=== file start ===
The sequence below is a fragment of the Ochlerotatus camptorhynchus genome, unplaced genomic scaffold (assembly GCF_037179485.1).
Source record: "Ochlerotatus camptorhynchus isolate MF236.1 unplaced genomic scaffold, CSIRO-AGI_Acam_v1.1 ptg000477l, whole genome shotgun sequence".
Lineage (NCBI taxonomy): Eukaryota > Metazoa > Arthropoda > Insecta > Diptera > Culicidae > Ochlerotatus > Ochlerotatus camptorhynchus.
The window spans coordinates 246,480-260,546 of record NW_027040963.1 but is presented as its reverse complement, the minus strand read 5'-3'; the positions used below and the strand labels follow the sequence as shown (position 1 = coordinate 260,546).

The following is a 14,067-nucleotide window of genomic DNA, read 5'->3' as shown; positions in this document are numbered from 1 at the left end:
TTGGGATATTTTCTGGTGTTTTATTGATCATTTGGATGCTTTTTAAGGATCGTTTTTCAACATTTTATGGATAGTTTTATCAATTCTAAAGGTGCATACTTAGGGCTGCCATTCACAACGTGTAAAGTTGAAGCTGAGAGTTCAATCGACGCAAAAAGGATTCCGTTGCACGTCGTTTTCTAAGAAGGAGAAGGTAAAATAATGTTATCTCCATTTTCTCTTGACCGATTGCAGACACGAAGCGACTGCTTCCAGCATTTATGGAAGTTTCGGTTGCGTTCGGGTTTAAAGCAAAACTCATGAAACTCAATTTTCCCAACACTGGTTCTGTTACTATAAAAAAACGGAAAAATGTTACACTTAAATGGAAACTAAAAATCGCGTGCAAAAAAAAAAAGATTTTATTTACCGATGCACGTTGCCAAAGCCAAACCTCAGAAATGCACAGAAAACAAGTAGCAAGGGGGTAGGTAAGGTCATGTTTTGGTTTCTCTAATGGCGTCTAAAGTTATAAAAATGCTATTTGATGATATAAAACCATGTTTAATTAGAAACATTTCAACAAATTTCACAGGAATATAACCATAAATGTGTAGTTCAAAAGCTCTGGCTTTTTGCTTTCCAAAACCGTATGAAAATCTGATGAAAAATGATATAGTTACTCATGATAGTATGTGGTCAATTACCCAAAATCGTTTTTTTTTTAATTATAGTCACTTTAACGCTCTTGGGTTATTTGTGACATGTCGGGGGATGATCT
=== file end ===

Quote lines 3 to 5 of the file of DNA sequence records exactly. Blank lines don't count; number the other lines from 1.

Lineage (NCBI taxonomy): Eukaryota > Metazoa > Arthropoda > Insecta > Diptera > Culicidae > Ochlerotatus > Ochlerotatus camptorhynchus.
The window spans coordinates 246,480-260,546 of record NW_027040963.1 but is presented as its reverse complement, the minus strand read 5'-3'; the positions used below and the strand labels follow the sequence as shown (position 1 = coordinate 260,546).

The following is a 14,067-nucleotide window of genomic DNA, read 5'->3' as shown; positions in this document are numbered from 1 at the left end: